What’s in Issue 301
Slawomir Rapala, The Three Kings|
Iskald recalls his travels and the decisions that have brought him aboard the Omen bound for home.
Michael E. Lloyd, Observation Three: Changing Hearts
Raymond finds the dissolution of Brighter Vale is nearly complete, and Maelene helps the men finish the job. The first Earth-Dome summit gets off to a bad start. Quo ups the ante, and Deep Fraught agrees to try a little harder.
|Novella||The refugees finally meet the enemy they have been fleeing, and their watchword is ‘Listen’: Danielle L. Parker, The Bats of Elvidner, part 10; conclusion.|
Bertrand Cayzac, Floozman|
Floozman, the super-hero of abundance, grants a dog’s wish but cannot fulfill his own:
What happens to love and intrigue when the world ends? John Birge, Extinction Burst, part 1; conclusion.|
If a memory is painfully difficult to recover, there may be a reason for it: Ian Cordingley, Mental Block.
Want a second or umpteenth chance to do things right? Where does it end? Dwight Krauss, Do-Over.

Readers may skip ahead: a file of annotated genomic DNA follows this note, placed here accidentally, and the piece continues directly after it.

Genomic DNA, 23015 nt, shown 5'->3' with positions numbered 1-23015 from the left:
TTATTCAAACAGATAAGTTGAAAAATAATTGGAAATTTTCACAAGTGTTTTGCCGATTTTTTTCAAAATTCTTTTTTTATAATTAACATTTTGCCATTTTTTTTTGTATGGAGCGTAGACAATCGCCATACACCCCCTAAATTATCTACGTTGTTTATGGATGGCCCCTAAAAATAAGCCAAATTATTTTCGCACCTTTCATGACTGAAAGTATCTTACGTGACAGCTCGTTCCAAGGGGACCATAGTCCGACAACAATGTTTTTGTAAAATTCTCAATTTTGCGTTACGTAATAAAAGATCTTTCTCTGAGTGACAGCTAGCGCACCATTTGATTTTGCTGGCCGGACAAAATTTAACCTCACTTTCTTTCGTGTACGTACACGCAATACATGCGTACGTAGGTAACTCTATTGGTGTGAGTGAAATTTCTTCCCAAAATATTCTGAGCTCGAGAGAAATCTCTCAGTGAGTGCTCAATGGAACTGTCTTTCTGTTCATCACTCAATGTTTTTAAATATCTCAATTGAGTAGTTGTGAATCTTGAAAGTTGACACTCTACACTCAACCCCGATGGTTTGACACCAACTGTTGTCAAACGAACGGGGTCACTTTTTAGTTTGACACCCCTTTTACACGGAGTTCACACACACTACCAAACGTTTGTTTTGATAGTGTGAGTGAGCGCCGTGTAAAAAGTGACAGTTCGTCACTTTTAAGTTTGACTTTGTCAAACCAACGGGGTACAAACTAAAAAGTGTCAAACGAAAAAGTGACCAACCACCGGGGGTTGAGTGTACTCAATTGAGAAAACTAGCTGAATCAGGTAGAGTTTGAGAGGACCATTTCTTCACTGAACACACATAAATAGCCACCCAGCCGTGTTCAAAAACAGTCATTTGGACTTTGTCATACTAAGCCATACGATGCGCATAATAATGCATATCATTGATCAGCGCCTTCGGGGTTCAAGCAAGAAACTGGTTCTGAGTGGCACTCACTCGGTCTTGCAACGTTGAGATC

Does time affect memory? Yes, but not when time has stopped: Sarah Ann Watts, Soon.
New contributor David H. Hendrickson issues a call for bids: A Half-Century of Greatness.|
New contributor Chaz Siu depicts first aid for the scavenged: Pruitt’s Dilemma.
Richard H. Fay, Ethereal Journey|
Anna Ruiz, Glass Heart
|Michael Lee Johnson, Eclipse of Thought|
|Essay||Why is Jane Austen’s Emma an unusual work? Bertil Falk, A Miracle Called Emma, part 1; conclusion.|
|Welcome||Bewildering Stories welcomes David H. Hendrickson and Chaz Siu.|
R D Larson demonstrates The Visual Effect of Poetry.|
Pete Sierra and Don Webb discuss The Ending of “Death of a Stranger”.
Don Webb discusses Literary Origins.
Challenge 297 response, cont’d: Gabriel Timar, Recolonization, part 2|
Challenge 300 response: Carmen Ruggero writes about “The Tower”.
Challenge 301 offers ironic advice: Have Brick, Will Chisel.
|Letters||Deep Bora relays news about the Insurgency in Assam.|
A randomly rotating selection of Bewildering Stories’ art|
NASA: Picture of the Day
Randomly selected Bewildering motto:
Randomly selected classic rejection notice:
Bewildering Stories’ official mottoes:
“Poems are not made with ideas; they are made with words.” — Stéphane Mallarmé
Ars longa, vita brevis. Rough translation: “Proofreading never ends.”
Readers’ reactions are always welcome.
Copyright © August 11, 2008 by Bewildering Stories